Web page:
An Interview with Anti-Steroid Campaigner.... Steve Michalik

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By David Robson

Steroid use in bodybuilding has always been a contentious issue. Many feel steroids should be outlawed for health and ethical reasons; while an equally large number believe their use is essential to success in bodybuilding.

Presently the steroid debate is raging as the IFBB (the world's largest professional bodybuilding federation) contemplate a complete ban on these substances. Many feel this would spell disaster for the bodybuilding industry, as all pro-bodybuilders are thought to be steroid users, supplement companies, bodybuilding publications, and pro shows rely on these athletes to generate revenue for their respective enterprises.

Others believe that bodybuilding simply would not be the same without the massive physiques that currently grace the stage. Without steroids, the attainment of these physiques would be impossible, and the paying public would have to settle for natural contests with their less massive contestants. Many would refuse to support bodybuilding if the "hardcore" element was removed.

Conversely, a growing number of people are supporting natural bodybuilding, and shunning steroids and their adverse effects. Steroid use has been shown to result in a number of health conditions including heart failure, cancer, kidney problems and psychotic behaviour.

Their use is also viewed as unethical in that they clearly give an unfair edge to those willing to sacrifice their health and risk breaking the law (steroid use for athletic purposes is illegal). Indeed, many are beginning to question the need to promote these clearly harmful substances through the current professional bodybuilding movement.

One outspoken anti-steroid campaigner is former Mr. America, and inventor of the Intensity or Insanity training system, Steve Michalik.

No stranger to steroid use/abuse, Steve, 57, has suffered greatly in his quest for physical supremacy. Steroids almost killed Steve, but he eventually broke free of their grasp and now lectures on their risks while promoting steroid-free bodybuilding at every opportunity.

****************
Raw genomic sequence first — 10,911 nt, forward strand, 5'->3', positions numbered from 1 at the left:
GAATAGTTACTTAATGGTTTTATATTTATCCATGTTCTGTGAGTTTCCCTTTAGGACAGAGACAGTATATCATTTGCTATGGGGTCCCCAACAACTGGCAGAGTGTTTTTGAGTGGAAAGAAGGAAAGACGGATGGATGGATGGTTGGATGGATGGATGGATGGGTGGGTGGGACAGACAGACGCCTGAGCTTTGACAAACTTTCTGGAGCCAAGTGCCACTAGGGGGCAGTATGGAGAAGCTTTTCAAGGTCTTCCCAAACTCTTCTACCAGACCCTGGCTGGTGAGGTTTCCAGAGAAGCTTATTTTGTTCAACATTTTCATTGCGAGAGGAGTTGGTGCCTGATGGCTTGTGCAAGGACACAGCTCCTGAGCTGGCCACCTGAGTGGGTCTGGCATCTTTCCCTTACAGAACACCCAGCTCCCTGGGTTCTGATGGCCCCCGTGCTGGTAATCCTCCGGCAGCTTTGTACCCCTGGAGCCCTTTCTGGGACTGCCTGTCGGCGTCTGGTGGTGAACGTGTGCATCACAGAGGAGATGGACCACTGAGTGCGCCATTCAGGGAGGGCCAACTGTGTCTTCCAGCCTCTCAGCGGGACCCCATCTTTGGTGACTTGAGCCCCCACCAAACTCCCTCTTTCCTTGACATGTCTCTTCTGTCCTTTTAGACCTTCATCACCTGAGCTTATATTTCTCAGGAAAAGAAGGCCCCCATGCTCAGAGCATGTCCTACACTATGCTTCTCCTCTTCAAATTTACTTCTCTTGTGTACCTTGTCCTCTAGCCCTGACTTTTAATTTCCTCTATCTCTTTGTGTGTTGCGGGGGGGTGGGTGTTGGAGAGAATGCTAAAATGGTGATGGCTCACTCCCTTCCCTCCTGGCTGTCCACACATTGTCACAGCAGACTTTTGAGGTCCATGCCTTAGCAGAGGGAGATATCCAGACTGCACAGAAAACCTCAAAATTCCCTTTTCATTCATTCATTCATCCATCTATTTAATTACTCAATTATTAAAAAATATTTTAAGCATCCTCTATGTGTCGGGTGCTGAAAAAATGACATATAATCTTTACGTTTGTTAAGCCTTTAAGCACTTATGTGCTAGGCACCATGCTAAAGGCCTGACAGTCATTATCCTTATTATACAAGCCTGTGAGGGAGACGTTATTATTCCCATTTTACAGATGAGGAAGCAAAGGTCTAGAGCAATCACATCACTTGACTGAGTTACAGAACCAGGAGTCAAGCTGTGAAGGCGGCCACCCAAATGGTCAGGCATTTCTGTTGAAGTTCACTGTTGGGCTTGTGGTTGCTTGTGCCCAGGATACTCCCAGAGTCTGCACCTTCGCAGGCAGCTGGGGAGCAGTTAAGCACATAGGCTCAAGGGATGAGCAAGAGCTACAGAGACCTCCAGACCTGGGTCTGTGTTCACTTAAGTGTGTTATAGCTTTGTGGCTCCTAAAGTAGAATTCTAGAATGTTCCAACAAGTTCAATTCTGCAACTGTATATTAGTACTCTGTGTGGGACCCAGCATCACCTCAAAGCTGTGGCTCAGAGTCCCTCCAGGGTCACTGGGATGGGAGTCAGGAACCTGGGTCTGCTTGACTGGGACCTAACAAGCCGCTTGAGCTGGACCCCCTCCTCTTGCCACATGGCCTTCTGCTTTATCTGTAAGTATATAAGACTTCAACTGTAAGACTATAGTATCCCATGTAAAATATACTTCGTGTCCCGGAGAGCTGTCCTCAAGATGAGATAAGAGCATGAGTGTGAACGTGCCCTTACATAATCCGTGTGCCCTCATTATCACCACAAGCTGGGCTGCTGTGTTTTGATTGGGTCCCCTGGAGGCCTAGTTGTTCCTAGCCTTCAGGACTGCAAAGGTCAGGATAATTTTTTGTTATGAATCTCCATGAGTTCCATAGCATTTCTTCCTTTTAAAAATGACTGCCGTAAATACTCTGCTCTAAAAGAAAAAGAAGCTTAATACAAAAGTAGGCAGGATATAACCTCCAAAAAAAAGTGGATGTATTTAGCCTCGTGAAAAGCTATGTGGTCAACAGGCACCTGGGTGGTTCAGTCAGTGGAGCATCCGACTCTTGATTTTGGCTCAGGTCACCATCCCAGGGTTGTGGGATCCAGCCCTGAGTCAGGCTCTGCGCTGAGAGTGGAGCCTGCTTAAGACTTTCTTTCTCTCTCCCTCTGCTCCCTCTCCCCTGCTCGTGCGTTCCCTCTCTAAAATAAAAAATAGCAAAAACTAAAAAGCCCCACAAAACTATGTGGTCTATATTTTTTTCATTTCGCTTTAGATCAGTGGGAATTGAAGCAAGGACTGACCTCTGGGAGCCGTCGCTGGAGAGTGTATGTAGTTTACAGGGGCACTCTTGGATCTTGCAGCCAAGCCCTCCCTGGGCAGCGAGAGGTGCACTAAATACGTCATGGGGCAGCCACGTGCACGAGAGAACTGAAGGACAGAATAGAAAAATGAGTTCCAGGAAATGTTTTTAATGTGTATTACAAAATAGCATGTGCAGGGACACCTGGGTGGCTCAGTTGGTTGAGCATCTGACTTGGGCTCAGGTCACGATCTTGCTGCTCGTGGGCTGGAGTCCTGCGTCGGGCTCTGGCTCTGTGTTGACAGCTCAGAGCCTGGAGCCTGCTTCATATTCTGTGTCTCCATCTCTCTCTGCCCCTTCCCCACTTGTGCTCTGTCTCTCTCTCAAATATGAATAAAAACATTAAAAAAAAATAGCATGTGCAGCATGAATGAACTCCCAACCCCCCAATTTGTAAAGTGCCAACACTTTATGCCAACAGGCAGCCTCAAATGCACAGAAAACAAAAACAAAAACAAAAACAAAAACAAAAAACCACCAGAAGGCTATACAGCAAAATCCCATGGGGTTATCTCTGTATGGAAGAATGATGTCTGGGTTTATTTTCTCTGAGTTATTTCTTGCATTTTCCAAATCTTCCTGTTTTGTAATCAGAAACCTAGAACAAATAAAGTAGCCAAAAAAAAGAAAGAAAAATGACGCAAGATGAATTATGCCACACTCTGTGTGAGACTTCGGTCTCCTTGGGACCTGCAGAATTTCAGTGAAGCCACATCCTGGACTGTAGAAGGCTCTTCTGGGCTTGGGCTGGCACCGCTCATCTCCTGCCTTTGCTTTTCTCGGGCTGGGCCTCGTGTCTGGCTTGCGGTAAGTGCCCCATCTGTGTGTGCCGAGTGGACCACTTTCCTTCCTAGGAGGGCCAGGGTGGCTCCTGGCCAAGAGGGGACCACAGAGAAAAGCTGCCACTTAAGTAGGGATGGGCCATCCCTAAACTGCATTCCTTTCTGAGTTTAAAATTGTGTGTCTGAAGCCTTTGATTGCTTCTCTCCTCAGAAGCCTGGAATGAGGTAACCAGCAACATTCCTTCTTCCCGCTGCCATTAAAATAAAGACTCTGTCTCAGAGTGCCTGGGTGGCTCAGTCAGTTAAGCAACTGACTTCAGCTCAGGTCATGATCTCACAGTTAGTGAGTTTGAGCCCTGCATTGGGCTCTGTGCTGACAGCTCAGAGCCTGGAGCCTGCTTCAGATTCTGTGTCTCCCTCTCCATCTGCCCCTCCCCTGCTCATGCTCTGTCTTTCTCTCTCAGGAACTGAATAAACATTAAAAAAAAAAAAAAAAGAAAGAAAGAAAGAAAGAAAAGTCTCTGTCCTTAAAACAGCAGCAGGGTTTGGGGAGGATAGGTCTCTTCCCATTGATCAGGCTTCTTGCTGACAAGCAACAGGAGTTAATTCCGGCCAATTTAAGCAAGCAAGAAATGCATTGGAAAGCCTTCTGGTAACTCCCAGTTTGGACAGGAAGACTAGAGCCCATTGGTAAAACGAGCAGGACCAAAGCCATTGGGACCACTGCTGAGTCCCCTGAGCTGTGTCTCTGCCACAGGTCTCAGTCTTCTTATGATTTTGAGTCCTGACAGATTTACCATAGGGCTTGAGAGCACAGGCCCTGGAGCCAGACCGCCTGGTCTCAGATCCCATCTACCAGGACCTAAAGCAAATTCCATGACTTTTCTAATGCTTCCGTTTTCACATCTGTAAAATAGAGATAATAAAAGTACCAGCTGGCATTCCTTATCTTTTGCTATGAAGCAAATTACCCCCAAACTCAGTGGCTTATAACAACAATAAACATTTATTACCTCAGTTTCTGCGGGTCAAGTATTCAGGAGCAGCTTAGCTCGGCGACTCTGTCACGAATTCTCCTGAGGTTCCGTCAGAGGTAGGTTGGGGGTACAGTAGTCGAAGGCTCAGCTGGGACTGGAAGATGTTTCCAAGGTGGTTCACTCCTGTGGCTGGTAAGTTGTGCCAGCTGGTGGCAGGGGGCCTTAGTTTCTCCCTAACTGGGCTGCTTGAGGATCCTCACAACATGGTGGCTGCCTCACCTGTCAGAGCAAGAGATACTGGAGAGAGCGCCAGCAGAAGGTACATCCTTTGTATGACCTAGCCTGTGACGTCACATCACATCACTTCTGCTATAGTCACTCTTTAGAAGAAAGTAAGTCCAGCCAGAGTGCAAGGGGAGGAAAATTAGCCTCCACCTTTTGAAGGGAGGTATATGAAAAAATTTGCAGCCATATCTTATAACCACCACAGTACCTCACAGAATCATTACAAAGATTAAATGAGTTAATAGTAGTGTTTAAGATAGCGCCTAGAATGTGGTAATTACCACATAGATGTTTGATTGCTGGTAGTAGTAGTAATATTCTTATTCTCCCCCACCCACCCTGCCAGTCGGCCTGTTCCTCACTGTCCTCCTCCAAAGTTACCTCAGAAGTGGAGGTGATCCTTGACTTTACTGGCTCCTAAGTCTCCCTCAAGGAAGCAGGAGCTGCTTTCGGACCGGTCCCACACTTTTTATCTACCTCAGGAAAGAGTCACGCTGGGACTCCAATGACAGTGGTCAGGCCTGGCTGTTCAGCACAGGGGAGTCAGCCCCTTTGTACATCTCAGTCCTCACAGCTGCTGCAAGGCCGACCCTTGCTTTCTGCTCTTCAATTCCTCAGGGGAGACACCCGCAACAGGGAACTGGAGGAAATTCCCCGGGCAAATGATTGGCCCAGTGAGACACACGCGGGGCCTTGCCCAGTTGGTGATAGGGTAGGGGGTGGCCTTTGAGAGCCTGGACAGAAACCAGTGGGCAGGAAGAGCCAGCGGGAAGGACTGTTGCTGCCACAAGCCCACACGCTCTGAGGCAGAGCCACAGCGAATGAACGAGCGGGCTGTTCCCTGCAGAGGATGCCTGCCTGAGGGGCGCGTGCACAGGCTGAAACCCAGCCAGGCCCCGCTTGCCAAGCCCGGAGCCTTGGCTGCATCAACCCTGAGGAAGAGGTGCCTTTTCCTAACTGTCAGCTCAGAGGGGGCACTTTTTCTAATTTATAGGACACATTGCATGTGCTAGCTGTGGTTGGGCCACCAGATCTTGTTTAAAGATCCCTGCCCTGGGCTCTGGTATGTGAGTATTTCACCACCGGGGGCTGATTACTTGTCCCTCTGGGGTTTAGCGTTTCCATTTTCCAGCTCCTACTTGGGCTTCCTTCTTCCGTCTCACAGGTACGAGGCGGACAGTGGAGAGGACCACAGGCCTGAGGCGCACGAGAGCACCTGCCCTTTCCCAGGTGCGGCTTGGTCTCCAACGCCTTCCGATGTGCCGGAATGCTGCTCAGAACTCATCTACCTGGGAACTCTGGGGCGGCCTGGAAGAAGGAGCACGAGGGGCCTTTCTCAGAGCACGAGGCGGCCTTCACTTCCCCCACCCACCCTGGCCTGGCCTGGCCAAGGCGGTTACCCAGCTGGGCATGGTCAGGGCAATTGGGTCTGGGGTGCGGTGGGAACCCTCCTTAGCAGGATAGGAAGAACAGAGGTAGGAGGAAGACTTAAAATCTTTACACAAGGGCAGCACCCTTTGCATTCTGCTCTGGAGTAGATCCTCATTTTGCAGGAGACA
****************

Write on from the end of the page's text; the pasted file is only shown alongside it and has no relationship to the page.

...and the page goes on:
An expert on steroid abuse and one who has been there, Steve talks about the dangers of performance enhancing drug use with a large degree of authority - he would love to see them banned from bodybuilding and truly believes an alternative will be found in the near future. I recently spoke to Steve on the subject of steroid use.

Hi Steve. Give the readers some background on your bodybuilding career. What are your current bodybuilding goals?

Steve Michalik: I started to be interested in bodybuilding when I was eight years old. After being abused by my parents, I was determined to be strong enough and develop the self-confidence to live a good life. My family doctor had some old bodybuilding magazines that he let me borrow. I realized that bodybuilding was something I could do by myself without my parent's permission and the outcome depended solely on me.

At sixteen, I entered my first contest. It was a novice competition and I won. After that I entered the Junior Mets and placed 2nd. The following year, I won the Open Mets and went on to win the NY State, East Coast, Apollo, Most Muscular Man in USA, Mr. USA, Mr. America, and the heavy division of the Mr. Universe.

At 57 I still train hard and love it. I am also an outspoken anti-steroids advocate and currently lecturing as well as doing TV and radio shows on the topic. I also promote natural bodybuilding contests and have my own Mr. America's bodybuilding team who compete all over the country. If anyone is interested, they can contact me at

[ Q ] What are some of the biggest changes you have noticed in bodybuilding since you last competed?
Steve Michalik: Bodybuilding had a greater following in my day, and much more exposure and acceptance with the general public. The physiques were all very unique back then and it made the contest very interesting. Now, everyone looks the same - big, bloated physiques with no form or symmetry. If you changed heads, you wouldn't know who was who.

[ Q ] You achieved great things in bodybuilding yet had to stop competing. Describe the circumstances surrounding your retirement from bodybuilding?